Brock Osweiler, Texans, $11,900 – In previous articles, I have harped on the fact Chicago will be missing their top three cornerbacks in the opening game against the Texans. While the focus had been on the likes of DeAndre Hopkins, this has to be a positive for Brock Osweiler as well. Sans all of their starting corners, the Bears are going to struggle to cover anybody, so it stretches far beyond just their stud number one wide receiver (WR). Let’s not forget the Texans also drafted both Will Fuller (first round) and Braxton Miller (third round) in this year’s draft and also acquired solid receiving back Lamar Miller in free agency…so Osweiler’s arsenal exceed far beyond just the top receiver. 68-percent of the public betting money is on the Texans at home and the line has moved all the way up to Texans -6. With most focusing on Dak Prescott as their cheap option at QB in GPPs, Osweiler is a solid pivot and actually may possess more upside.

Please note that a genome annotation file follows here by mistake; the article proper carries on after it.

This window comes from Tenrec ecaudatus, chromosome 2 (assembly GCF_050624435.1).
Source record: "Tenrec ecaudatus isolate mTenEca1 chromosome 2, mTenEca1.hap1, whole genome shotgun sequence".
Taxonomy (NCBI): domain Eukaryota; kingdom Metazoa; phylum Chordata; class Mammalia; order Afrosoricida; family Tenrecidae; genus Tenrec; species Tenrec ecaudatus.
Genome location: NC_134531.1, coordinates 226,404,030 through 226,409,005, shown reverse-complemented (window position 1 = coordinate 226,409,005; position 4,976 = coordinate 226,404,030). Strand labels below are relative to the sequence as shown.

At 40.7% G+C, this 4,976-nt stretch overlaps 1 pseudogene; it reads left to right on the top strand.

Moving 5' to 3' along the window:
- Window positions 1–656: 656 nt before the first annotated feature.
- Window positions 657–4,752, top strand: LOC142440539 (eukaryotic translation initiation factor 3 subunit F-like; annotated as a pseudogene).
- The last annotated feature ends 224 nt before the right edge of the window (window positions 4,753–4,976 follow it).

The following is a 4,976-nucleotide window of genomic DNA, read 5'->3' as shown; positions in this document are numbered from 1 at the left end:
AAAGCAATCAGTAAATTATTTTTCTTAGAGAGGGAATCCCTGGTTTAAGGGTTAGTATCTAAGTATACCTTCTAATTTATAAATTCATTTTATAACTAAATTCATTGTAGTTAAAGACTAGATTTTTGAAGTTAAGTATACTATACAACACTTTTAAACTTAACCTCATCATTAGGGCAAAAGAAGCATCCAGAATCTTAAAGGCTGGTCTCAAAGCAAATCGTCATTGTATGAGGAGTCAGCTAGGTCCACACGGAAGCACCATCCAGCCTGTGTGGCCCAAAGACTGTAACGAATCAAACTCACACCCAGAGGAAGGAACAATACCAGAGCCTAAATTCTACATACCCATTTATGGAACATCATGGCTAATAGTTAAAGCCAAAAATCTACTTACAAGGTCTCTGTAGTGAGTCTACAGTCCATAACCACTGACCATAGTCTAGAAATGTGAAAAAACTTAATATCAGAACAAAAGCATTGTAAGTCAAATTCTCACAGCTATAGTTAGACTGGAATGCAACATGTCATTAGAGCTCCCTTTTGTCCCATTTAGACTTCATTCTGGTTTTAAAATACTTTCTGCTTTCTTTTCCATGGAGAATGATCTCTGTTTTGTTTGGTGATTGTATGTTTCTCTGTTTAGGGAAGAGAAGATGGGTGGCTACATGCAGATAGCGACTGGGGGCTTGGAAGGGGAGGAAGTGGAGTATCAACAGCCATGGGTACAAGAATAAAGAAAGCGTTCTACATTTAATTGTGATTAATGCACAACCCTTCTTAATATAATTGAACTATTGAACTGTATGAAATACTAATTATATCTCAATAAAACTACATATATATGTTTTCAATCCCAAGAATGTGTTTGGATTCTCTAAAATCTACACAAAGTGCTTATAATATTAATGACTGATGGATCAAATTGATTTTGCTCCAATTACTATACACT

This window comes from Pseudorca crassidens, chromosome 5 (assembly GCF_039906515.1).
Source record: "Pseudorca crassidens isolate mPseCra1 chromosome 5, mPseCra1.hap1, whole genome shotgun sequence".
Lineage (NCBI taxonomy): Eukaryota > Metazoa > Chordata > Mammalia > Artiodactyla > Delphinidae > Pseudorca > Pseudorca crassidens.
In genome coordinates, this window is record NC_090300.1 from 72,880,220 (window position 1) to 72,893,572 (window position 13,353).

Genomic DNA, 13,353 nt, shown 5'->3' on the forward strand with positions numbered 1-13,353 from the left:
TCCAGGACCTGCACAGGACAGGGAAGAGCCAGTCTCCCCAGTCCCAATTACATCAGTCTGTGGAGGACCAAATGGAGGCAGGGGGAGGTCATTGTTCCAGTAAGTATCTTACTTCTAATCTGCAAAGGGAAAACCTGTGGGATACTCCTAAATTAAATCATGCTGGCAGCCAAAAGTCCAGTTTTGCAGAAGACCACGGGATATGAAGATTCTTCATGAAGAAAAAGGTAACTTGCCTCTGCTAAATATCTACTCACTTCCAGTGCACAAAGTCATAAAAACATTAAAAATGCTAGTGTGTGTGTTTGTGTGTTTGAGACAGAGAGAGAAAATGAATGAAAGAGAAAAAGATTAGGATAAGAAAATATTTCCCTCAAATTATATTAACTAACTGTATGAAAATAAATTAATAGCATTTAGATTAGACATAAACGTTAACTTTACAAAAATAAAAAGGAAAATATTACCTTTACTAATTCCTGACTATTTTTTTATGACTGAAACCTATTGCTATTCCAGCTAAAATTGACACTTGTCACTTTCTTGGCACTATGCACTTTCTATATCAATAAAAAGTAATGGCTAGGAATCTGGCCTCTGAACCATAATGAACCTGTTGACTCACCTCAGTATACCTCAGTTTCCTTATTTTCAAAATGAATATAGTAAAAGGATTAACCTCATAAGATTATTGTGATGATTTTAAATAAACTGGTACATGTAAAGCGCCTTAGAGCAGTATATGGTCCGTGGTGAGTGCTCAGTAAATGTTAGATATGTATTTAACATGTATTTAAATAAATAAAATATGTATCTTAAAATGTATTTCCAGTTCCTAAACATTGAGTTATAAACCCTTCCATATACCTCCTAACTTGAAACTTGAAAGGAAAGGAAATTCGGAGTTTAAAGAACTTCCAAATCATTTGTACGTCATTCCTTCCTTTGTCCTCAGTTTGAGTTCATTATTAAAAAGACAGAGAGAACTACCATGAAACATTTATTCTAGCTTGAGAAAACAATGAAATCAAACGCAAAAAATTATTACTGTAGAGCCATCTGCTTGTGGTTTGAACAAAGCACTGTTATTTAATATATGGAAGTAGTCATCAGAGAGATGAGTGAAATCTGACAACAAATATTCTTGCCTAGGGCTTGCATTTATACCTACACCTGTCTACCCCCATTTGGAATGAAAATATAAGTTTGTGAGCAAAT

David Johnson, Cardinals, $14,100 – Quietly last season, only nine teams allowed more receptions to opposing backs than the Patriots. Even though they ranked in the top six in fantasy points allowed to the position, they still were susceptible to backs similar to David Johnson. This is a new season and the 2016 Patriots will begin the year without Tom Brady. Why does that matter? The Patriots led the league in time of possession last season mostly due to Brady’s ability to run an offense. Without him, that number is sure to slip and the defense is sure to spend more time on the field. This should lead to the defense’s weaknesses being exposed (at least in the first four weeks) and receiving backs were clearly one of their shortcomings in 2015. To me, this leads to an opportunity to roster an arguably overpriced David Johnson in a spot where he should come with a low ownership percentage. Johnson displayed the ability to break a long run any and every time he touched the football last season, not dissimilarly to the likes of a healthy Jamaal Charles. Johnson managed 20-plus fantasy points in three of his final games down the stretch last year and the general manager has referred to him as “the best receiving back he has ever seen.” Could this be an under-the-radar match made in heaven? I think so.